As a result of extensive research, it has now been found that a good purification of interferon without substantial losses of activity and without use of complex reagents, may be obtained by subjecting an aqueous interferon solution to chromatography on porous glass beads. If an interferon solution comprising contaminating proteins is contacted with the porous glass beads, the interferon will be selectively adsorbed onto these glass beads and the bulk of contaminating proteins will remain in solution and may be washed away. The adsorbed interferon may thereafter be eluted from the glass beads at acid pH. After elution, the glass beads may be reclaimed and the method may be repeated several times with the same glass beads since this adsorbent is extremely stable.
Thus, the invention provides a method for the purification of interferon, which is characterized by subjecting an aqueous interferon solution which comprises contaminating proteins as well, to chromatography on porous glass beads.
It should be noted here that porous glass beads have been proposed earlier for chromatographic purposes; compare an article by H. G. Bock et al in Science, Vol 191, 380-383 (1975). They were recommended there for utilization in the chromatography of several types of proteins and endotoxins. Any utilization of such glass beads for selectively adsorbing interferon from solution, however, has not been suggested up till now. Moreover, the aforesaid article describes the use of slightly alkaline buffer solutions for eluting proteins and other substances from the adsorbent and it contains no suggestion concerning the surprising fact that, contrary to all such proteins and substances, interferon can only be eluted from the glass beads at acid pH.
The starting material for effecting the purification method of the present invention may be any aqueous interferon solution which comprises contaminating proteins and which will need purification. Such solution may result from any stage in the production of interferon and may comprise any interferon type. Good results have been obtained with starting solutions containing human embryo fibroblast interferon and L-929 mouse interferon although other types of interferon may be equally suitable. Good results have further been obtained with a solution of interferon in Eagle's minimal essential medium (compare Science, 130, 432 (1959) or the book of John Paul, "Cell and Tissue Culture", Churchill Livingstone 1975, page 108) but other aqueous mediums should be equally possible and usable.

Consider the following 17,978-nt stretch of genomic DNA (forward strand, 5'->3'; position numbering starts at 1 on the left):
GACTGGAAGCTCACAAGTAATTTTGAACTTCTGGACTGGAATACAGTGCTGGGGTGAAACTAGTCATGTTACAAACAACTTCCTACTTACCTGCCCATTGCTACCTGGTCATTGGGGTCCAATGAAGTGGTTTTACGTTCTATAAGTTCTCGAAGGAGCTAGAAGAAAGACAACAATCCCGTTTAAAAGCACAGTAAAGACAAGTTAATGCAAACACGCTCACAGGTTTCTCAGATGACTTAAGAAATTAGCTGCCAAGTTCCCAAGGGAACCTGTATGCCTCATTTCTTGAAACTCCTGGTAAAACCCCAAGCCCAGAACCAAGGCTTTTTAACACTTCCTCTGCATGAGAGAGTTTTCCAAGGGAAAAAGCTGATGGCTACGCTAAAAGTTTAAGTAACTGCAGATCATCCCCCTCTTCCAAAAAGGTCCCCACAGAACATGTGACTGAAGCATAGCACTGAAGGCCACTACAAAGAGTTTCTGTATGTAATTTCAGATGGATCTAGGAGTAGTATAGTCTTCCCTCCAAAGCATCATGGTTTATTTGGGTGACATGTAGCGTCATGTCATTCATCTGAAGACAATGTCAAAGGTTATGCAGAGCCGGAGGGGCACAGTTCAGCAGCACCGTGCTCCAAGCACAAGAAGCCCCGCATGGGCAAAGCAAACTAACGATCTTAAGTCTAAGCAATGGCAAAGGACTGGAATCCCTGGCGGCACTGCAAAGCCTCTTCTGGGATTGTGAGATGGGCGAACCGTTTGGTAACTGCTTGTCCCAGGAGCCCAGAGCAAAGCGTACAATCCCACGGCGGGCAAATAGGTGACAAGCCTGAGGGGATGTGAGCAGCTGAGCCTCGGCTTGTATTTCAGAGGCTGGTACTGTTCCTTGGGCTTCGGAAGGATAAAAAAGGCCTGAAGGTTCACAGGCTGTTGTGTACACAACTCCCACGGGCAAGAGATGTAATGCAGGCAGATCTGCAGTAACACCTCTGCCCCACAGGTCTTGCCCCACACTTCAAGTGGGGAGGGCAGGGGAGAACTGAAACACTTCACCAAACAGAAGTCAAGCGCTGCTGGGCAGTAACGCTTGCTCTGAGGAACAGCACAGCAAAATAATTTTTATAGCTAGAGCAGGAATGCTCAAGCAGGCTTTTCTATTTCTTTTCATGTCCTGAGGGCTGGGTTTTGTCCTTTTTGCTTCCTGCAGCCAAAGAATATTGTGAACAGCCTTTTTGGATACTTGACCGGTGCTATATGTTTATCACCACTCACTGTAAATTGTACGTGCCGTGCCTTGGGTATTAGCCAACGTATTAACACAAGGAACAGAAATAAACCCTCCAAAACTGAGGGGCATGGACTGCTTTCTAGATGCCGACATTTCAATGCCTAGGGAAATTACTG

The porous glass beads to be used as an adsorbent are available on the market under several Trade Marks and are frequently indicated as having a "controlled pore size". They may conveniently be packed into a column for semi-continous operation but it will be understood that simple batch-type operations are equally well possible.
The starting solution is then contacted with the porous glass beads for selective adsorption of the interferon. Such contact may be effected by passing the starting solution over a column packed with the glass beads or by shaking it with an amount of such beads in a container. The contact leads to an adsorption of interferon from solution onto the glass beads whilst the bulk of contaminating proteins as present in solution will not be bound by the beads and will remain in solution.
The pH during contact will be the pH of the starting solution. This pH will normally be about 7.4 if Eagle's essential medium has been used although in general the system will work well for starting pHs between 7.0 and 9.2. Above pH 9.2, some activity is lost and much of the applied interferon is not adsorbed to the glass, but passes straight through the column.
The duration of the contact is not bound to critical limits although its value should of course be sufficient to have nearly all interferon adsorbed onto the beads; this duration may normally vary between 0.5 and 26 hours.
After contact, the remaining solution may be removed and the glass beads may be washed with a conventional washing agent such as a phosphate containing saline solution to remove any unbound contaminating proteins. Further washings may be effected with a special buffer solution such as a 0.01 M glycine-HCl buffer of pH 2.5 for removing any contaminating proteins that inadvertently have been bound to the column. The ionic strength of this glycine-HCl buffer is rather critical and should not go over 0.05 M since higher values (such as 0.1 M) would elute large amounts of interferon.
After the washing step, the interferon may be eluted from the glass beads with the aid of an acid aqueous solution. This solution may in general have a pH between 2 and 7. No good elution will be obtained at pH values above 7 and instability of the eluted interferon will be provoked at pH values below 2. Good results have been obtained with an elution agent comprising a 0.1. molar KCl-HCl buffer of pH 2 With the aid of such a buffer solution, substantially all of the adsorbed interferon may be eluted from the glass beads.
After elution, the glass beads may be washed and reclaimed, e.g. by rinsing them with strong acids for several days or heating them on a steam bath with 10% nitric acid followed by repeated rinsing with water to neutrality. Thereafter, they may be used again for chromatography of interferon in the abovedescribed way.
The result of the elution step is an aqueous interferon solution which still comprises substantially all of the interferon activity of the starting solution and which further comprises only a small content of contaminating proteins.
If the mutual ratio of interferon to contaminating proteins in the end product is compared with the same ratio in the starting material, then it appears that a high degree of purification has been reached. In practice, purification degrees of 40-fold to 90-fold have been obtained in a single operation. Should such value be deemed insufficient yet, then it can be improved by repeating the whole purification method but it will be understood that normally such repetition will not be necessary.